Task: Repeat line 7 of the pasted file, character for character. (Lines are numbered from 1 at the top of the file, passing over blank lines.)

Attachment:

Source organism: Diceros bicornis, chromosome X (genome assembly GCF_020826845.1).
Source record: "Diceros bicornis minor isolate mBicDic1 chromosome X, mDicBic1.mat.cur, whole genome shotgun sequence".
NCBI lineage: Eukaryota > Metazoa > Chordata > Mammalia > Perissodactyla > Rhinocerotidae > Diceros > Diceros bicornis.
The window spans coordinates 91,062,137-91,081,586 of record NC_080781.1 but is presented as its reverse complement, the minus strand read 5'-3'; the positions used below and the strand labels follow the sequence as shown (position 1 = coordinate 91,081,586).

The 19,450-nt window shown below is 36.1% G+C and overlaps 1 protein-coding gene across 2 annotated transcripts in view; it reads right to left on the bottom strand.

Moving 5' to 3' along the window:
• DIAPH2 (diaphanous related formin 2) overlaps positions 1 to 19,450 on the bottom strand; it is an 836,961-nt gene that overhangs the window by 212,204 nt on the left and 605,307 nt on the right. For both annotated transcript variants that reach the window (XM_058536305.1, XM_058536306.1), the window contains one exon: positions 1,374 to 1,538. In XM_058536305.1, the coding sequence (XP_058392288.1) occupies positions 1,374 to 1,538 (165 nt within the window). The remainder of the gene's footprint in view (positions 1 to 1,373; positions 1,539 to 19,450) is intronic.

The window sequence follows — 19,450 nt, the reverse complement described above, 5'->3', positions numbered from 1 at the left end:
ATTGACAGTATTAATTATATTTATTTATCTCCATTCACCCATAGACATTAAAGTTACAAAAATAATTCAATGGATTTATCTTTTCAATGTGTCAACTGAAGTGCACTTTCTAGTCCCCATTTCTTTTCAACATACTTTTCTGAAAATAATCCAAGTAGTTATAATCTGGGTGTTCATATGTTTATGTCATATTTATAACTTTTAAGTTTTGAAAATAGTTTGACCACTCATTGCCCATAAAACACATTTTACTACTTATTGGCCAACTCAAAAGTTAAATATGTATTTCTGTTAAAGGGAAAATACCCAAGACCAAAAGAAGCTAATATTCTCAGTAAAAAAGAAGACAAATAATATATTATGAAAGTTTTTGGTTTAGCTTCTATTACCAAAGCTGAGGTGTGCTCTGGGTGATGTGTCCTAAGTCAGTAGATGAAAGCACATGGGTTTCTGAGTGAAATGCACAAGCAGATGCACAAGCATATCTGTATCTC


• DIAPH2 (diaphanous related formin 2) overlaps positions 1 to 19,450 on the bottom strand; it is an 836,961-nt gene that overhangs the window by 212,204 nt on the left and 605,307 nt on the right. For both annotated transcript variants that reach the window (XM_058536305.1, XM_058536306.1), the window contains one exon: positions 1,374 to 1,538. In XM_058536305.1, the coding sequence (XP_058392288.1) occupies positions 1,374 to 1,538 (165 nt within the window). The remainder of the gene's footprint in view (positions 1 to 1,373; positions 1,539 to 19,450) is intronic.